There is a need for Government, first, to show that they understand this emergency, and then to show the ambition to make real change that improves people's lives. However, this Bill is disappointing and unambitious at best, and brutal and counter-productive at worst. It does not make a significant attempt to tackle the housing crisis or show any signs of being written by anyone who even understands that crisis. Instead, it is an all-out assault on social and affordable housing at the very time when those homes are most needed. It seems to be driven by a narrow, dogmatic belief that home ownership is the only thing that matters in housing, and it demonstrates a total absence of any grasp of the real issues facing families in housing need in in Britain. It will have long-term consequences in breaking up communities through selling off homes, and those consequences will be damaging and irreversible.

      The Bill barely even addresses those crucial issues and certainly does not tackle them. It forces councils to sell off higher-value homes and makes no commitment to replace homes sold off under the extension of right to buy to housing association tenants. It allows developers off the hook from providing affordable homes and instead prioritises so-called starter homes that were not affordable in the first place and certainly will not be after their first owner. While it has positive aspects on rogue landlords and speeding up planning processes, it is mostly an eclectic jumble of initiatives that miss the point of the housing emergency before us.

      Access to housing is fundamental to our liberties, our opportunities, and our hopes for the future; that applies to every person here. We therefore need a positive vision for housing that meets existing needs and gives security to the most vulnerable. We need more homes of all tenures-affordable homes that must live up to their name and be genuinely affordable. We need an ambitious plan that increases home-building to 300,000 properties a year, that is forward-thinking, and that sets us up for the low-carbon future that is essential for the sustainability of our planet.

      The Liberal Democrat vision is based on understanding this emergency and having ambitions to solve it. It is a vision of 10 new garden cities strategically placed where new communities can grow and thrive; of empowering councils to manage their housing stock effectively, enabling them to borrow what they can and build what they need; of stimulating private sector investment in housing through the creation of a housing investment bank; of supporting and sustaining rural communities to ensure that young families can afford to continue living in the place they call home; of strengthening local communities by bringing empty homes back into use; and of tackling the excessive second home ownership that damages communities in rural areas such as the west country and Cumbria.

      Instead of that, this Bill will cause the break-up of communities as homes sold off under right to buy and the forced sale of council homes are lost to local people. Its provisions will significantly reduce the number of social and affordable homes, leading in turn to a rise in homelessness and adding to the already huge waiting lists totalling 1.6 million people. With more people in expensive temporary accommodation or in the private rented sector because there are not enough affordable homes, there will be extra costs for the housing benefit bill.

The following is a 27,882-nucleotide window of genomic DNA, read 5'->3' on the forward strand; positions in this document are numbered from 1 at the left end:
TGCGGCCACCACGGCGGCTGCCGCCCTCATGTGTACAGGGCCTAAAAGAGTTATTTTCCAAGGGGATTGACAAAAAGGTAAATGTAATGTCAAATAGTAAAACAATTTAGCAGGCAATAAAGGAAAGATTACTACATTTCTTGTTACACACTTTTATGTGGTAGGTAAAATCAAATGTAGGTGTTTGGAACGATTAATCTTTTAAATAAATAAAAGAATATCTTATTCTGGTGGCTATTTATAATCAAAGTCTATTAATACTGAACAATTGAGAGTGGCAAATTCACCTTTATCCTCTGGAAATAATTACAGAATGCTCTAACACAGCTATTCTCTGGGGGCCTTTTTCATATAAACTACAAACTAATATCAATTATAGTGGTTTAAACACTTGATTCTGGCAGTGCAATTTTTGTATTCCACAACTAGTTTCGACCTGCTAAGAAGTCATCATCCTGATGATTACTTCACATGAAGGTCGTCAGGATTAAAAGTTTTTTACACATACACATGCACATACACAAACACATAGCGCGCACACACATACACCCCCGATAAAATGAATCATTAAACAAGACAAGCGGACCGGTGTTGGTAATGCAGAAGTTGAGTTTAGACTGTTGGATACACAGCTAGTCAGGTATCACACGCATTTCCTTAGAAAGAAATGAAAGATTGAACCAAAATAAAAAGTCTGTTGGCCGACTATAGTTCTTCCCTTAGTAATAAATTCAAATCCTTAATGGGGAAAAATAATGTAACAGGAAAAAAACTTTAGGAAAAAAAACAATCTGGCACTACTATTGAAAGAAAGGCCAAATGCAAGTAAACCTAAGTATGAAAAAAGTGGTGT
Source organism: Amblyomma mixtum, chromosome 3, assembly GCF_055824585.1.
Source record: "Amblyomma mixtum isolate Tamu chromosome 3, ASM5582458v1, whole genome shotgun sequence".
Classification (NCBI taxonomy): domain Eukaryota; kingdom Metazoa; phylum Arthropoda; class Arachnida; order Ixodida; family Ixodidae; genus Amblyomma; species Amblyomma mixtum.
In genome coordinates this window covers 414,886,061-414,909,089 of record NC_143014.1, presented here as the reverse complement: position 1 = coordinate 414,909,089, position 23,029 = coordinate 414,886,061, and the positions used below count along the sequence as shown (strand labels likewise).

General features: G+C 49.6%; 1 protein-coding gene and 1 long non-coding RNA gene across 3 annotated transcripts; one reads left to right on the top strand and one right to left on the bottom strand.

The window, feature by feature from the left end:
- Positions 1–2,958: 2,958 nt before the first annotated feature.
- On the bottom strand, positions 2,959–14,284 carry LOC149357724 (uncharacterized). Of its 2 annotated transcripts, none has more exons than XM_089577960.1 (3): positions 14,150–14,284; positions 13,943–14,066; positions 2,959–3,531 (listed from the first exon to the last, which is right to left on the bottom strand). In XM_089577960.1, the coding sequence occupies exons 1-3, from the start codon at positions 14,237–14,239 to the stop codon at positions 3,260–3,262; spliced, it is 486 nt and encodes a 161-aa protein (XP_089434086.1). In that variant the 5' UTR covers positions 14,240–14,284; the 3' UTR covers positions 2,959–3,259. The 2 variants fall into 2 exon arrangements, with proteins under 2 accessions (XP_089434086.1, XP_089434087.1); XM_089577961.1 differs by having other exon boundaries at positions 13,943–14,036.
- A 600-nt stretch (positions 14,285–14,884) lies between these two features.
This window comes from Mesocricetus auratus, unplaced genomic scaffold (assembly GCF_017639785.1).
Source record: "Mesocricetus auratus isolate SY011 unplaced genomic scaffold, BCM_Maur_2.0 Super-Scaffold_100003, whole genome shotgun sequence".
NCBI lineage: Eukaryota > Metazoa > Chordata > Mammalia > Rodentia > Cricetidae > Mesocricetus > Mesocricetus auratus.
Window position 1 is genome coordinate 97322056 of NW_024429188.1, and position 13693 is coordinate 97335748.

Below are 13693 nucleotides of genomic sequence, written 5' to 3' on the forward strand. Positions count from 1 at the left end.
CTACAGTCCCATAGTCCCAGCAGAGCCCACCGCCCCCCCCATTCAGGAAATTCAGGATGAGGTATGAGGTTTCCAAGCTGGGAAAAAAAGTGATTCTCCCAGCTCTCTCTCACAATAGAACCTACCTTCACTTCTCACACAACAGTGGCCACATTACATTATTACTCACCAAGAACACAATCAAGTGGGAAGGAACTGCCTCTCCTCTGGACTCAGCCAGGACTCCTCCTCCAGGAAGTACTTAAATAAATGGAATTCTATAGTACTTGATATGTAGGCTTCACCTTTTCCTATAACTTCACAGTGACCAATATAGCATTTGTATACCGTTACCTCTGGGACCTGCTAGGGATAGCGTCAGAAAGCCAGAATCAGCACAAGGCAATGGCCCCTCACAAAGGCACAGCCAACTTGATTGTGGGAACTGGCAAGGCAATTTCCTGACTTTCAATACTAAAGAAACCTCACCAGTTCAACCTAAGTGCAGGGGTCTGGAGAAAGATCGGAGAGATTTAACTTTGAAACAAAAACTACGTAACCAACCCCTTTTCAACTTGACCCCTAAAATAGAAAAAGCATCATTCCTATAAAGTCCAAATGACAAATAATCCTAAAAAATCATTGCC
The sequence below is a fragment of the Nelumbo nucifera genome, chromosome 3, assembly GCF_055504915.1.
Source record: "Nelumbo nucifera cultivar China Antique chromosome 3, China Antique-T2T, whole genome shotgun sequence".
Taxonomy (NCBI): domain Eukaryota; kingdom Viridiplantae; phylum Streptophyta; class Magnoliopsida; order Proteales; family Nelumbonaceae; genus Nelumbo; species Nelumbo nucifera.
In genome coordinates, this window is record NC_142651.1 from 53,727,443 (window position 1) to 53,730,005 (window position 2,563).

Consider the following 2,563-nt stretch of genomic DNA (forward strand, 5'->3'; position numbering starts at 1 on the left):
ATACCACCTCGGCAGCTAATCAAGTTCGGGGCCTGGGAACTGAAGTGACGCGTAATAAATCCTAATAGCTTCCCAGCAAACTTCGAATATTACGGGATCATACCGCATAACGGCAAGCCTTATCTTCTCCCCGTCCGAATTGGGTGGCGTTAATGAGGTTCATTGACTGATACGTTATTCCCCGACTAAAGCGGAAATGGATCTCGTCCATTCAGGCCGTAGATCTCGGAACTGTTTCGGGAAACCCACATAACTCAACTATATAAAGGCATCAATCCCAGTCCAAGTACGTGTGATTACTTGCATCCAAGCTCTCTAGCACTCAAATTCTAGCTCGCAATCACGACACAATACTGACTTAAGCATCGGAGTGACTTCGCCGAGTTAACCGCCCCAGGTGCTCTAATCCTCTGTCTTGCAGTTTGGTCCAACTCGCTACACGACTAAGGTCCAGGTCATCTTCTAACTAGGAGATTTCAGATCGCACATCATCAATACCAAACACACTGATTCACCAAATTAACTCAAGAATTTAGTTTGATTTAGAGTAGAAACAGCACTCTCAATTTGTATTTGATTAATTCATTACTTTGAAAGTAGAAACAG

The flaws in this Bill are clear and the unintended consequences are extensive. Britain needs a radical, ambitious, compassionate housing policy that addresses the needs of supply and affordability and strengthens, not dismantles, communities. This Bill is worse than a wasted opportunity. It will inexcusably make the housing emergency worse. That is why we will oppose the Bill tonight and speak up for the millions for whom the housing emergency is not a political issue, but a daily reality.

  • Oct 30, 2015:
    • Undocumented Migrants: France | Home Office | Written Answers

      To ask the Secretary of State for the Home Department, with reference to her joint declaration with the French Minister of the Interior of 20 September 2014, how much funding her Department has contributed to the Joint Intervention Fund announced in that declaration.

  • Oct 29, 2015:
    • Data Protection: Internet | Home Office | Written Answers

      To ask the Secretary of State for the Home Department, what steps her Department is taking to protect the security and privacy of citizens' online activity.

    • Undocumented Migrants: Calais | Home Office | Written Answers

      To ask the Secretary of State for the Home Department, with reference to the joint ministerial declaration on UK/French co-operation in tackling ongoing illegal migration in northern France and across Europe, issued on 20 August 2015, what support the Government has provided to the government of France for dedicated facilities for people claiming asylum, in order to draw them away from the frontier in Calais, as announced in that declaration.

    • Undocumented Migrants: Calais | Home Office | Written Answers

      To ask the Secretary of State for the Home Department, what assessment she has made of the effectiveness of the system for removing (a) vulnerable people and (b) victims of trafficking to places of safety from the migrant camps in Calais; and how much funding her Department has provided to improve that system.

    • Undocumented Migrants: Calais | Home Office | Written Answers

      To ask the Secretary of State for the Home Department, how much funding has been allocated to supporting people in migrant camps in Calais since August 2015

    • Undocumented Migrants: Calais | Home Office | Written Answers

      To ask the Secretary of State for the Home Department, what recent assessment she has made of the adequacy of accommodation and support available to vulnerable migrants in Calais; and what steps she is taking to ensure such migrants are appropriately cared for.

  • Oct 28, 2015: